Patrick Gough
Domku, Columbia Heights, Washington, DC

TP: Do you remember when you first heard about Kansas House?

PG: Yeah. In 2000, I don’t remember how I heard about it, but the first shows I went to there, I guess shows, were the Punk-Not-Rock salons Bob Massey did. And that was a lot of fun because, you were so used to going to clubs and then there would be a band. I don’t know how I heard about them. I went to one, and the first one I went to and it was, “well, this is different.” Because usually you go to a club and a band plays, and then they go away and then another band comes out and then they go away, and that’s about it. But, this was a little bit different because what they because what they were trying to do was have different types of music, just something a little bit different… I like the idea of salons. I think the first one I went to was a guy whistling… he was a champion whistler or something like that. And then there was a couple guys doing percussion, with different sized popcorn bowls and things. They had this kind of percussion ensemble. And then there was a band that did a Bossa Nova kind of thing, Muy Beno, I think they were called. And that was the first time and I was like, oh, this is really fun. And I kept coming back. And some of the people I met at that are still friends of mine to this day.

TP: One of the things about Punk-Not-Rock that was different was that there was a question and answer period. Do you remember what the dialog was like at that one?

PG: I sure don’t. I remember the music. And basically everybody kind of sat on the floor and there was a little couch over here and then the musicians set up in one corner. And then after they played there’d be a few questions.

TP: Do you remember any of the rock shows that you saw there?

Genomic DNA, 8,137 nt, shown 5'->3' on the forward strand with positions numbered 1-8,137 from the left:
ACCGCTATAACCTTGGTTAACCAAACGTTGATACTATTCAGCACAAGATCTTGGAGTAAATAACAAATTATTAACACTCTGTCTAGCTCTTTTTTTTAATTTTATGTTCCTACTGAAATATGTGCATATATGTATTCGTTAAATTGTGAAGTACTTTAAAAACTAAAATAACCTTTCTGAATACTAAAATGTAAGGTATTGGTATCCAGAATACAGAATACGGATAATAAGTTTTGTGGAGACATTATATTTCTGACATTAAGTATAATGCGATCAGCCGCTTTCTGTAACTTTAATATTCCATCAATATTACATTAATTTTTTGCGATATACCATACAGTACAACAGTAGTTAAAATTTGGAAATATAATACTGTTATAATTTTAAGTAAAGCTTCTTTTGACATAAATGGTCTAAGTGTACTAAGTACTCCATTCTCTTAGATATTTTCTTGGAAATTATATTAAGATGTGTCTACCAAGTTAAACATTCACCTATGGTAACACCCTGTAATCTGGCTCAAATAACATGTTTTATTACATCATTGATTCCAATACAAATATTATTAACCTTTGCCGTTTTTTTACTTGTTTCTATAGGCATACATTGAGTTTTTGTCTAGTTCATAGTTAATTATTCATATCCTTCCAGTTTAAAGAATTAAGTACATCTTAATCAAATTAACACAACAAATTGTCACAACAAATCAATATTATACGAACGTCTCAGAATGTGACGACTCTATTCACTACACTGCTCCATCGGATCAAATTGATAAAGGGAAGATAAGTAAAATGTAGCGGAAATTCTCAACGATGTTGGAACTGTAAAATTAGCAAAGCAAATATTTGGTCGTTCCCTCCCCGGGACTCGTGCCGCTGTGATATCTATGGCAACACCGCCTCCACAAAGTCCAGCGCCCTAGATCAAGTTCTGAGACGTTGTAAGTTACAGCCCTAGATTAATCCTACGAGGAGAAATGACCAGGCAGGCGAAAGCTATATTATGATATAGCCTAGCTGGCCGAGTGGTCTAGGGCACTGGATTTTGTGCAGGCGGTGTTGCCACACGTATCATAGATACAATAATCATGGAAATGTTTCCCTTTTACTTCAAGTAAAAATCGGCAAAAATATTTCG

PG: Yeah… gosh, I’d probably seen more than 100 bands over the last ten years, between 2000 and a few months ago. And by the way, I live in Arlington and I work in Clarendon, so it’s kind of a drag every time I go by what used to be this house. I practiced in the basement with the last band that practiced there and now it’s just an empty lot.

TP: What band was that?

PG: The Gag. They are some friends of mine and I was filling in on drums. It was the second to last show there, was the Gag, and I played a couple shows with them and practiced in the basement.

TP: Talk about the basement.

PG: The basement? It’s just an ordinary concrete basement, but it was full of music equipment and broken drumsticks. And guitar picks and dead strings, and laundry detergent. It’s a pretty normal basement but full of music equipment.

TP: And what was it like to play a show there?

PG: Well, I had always wanted to play a show there. I had been going to shows there since 2000, and I had always wanted to play a show there. The band I’m in now, Imperial China, was booked twice to play there. And the first time, was like a summer show and we set up and we were like the third of three bands, and we were getting ready to play, and we were like this, and there was [knocks on the table]– the cops were at the door. So we didn’t even get to play a note. And that was the end of that. And we were rescheduled a few months later and our guitar player had pneumonia so we didn’t get to play there. And so I didn’t get to play there until the Gag with my friends Corey and Tim, and that was fun. I’d always wanted to play there because I’d seen so many shows there. And it’s a great place to see a show and play a show because you can’t get any more intimate. You’re here and people are there right next to you. If you’re doing something fun and exciting, you can see them smiling, right there. It’s not like you have floodlights in your face or anything. You see them. And you know, sometimes people will sit right on the floor next to your effects pedals, or standing right next to you by the fireplace. It’s just, wherever you look… and they got the mattress on the front door…

TP: Do you remember who that show was with, when you played?

PG: Um… oh gosh. I don’t know. I could find out though.

TP: And do you remember how it got booked?

PG: Well, yeah. The guys who lived there…

TP: They arranged it?

PG: Yeah.

TP: Do you know who they lived there with?